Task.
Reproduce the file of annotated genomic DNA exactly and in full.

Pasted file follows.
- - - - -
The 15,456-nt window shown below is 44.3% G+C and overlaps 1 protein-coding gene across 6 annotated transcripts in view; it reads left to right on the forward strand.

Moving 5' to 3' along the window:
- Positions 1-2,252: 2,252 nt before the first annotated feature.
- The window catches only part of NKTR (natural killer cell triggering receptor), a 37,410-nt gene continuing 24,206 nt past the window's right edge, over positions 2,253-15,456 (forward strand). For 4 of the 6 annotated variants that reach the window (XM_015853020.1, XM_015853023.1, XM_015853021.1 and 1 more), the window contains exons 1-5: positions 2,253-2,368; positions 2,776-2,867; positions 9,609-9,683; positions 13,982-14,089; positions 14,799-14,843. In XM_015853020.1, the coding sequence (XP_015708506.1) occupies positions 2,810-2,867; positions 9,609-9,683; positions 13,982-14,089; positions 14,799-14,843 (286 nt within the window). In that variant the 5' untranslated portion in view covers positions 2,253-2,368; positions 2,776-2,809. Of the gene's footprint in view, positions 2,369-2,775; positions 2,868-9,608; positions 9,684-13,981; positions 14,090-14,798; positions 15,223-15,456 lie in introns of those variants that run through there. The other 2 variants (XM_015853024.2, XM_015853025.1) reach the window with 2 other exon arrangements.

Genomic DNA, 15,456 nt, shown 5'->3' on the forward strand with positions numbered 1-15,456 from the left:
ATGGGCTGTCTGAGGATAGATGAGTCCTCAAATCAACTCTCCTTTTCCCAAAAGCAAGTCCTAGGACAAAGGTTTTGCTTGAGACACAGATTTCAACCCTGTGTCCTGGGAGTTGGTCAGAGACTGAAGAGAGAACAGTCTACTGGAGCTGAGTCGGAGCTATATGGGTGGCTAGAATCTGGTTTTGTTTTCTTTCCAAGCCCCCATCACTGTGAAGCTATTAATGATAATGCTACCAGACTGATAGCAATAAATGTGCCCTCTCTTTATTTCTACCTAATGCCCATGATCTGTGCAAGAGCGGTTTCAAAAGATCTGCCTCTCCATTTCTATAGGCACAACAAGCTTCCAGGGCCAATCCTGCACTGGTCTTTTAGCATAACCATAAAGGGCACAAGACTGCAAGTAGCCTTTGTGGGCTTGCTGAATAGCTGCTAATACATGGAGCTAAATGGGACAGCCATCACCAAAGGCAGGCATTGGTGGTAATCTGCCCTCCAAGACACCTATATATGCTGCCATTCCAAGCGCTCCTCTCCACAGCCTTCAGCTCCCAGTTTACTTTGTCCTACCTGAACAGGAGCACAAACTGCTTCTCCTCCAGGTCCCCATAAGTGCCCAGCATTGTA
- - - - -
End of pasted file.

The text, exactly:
The 15,456-nt window shown below is 44.3% G+C and overlaps 1 protein-coding gene across 6 annotated transcripts in view; it reads left to right on the forward strand.

Moving 5' to 3' along the window:
- Positions 1-2,252: 2,252 nt before the first annotated feature.
- The window catches only part of NKTR (natural killer cell triggering receptor), a 37,410-nt gene continuing 24,206 nt past the window's right edge, over positions 2,253-15,456 (forward strand). For 4 of the 6 annotated variants that reach the window (XM_015853020.1, XM_015853023.1, XM_015853021.1 and 1 more), the window contains exons 1-5: positions 2,253-2,368; positions 2,776-2,867; positions 9,609-9,683; positions 13,982-14,089; positions 14,799-14,843. In XM_015853020.1, the coding sequence (XP_015708506.1) occupies positions 2,810-2,867; positions 9,609-9,683; positions 13,982-14,089; positions 14,799-14,843 (286 nt within the window). In that variant the 5' untranslated portion in view covers positions 2,253-2,368; positions 2,776-2,809. Of the gene's footprint in view, positions 2,369-2,775; positions 2,868-9,608; positions 9,684-13,981; positions 14,090-14,798; positions 15,223-15,456 lie in introns of those variants that run through there. The other 2 variants (XM_015853024.2, XM_015853025.1) reach the window with 2 other exon arrangements.

Genomic DNA, 15,456 nt, shown 5'->3' on the forward strand with positions numbered 1-15,456 from the left:
ATGGGCTGTCTGAGGATAGATGAGTCCTCAAATCAACTCTCCTTTTCCCAAAAGCAAGTCCTAGGACAAAGGTTTTGCTTGAGACACAGATTTCAACCCTGTGTCCTGGGAGTTGGTCAGAGACTGAAGAGAGAACAGTCTACTGGAGCTGAGTCGGAGCTATATGGGTGGCTAGAATCTGGTTTTGTTTTCTTTCCAAGCCCCCATCACTGTGAAGCTATTAATGATAATGCTACCAGACTGATAGCAATAAATGTGCCCTCTCTTTATTTCTACCTAATGCCCATGATCTGTGCAAGAGCGGTTTCAAAAGATCTGCCTCTCCATTTCTATAGGCACAACAAGCTTCCAGGGCCAATCCTGCACTGGTCTTTTAGCATAACCATAAAGGGCACAAGACTGCAAGTAGCCTTTGTGGGCTTGCTGAATAGCTGCTAATACATGGAGCTAAATGGGACAGCCATCACCAAAGGCAGGCATTGGTGGTAATCTGCCCTCCAAGACACCTATATATGCTGCCATTCCAAGCGCTCCTCTCCACAGCCTTCAGCTCCCAGTTTACTTTGTCCTACCTGAACAGGAGCACAAACTGCTTCTCCTCCAGGTCCCCATAAGTGCCCAGCATTGTA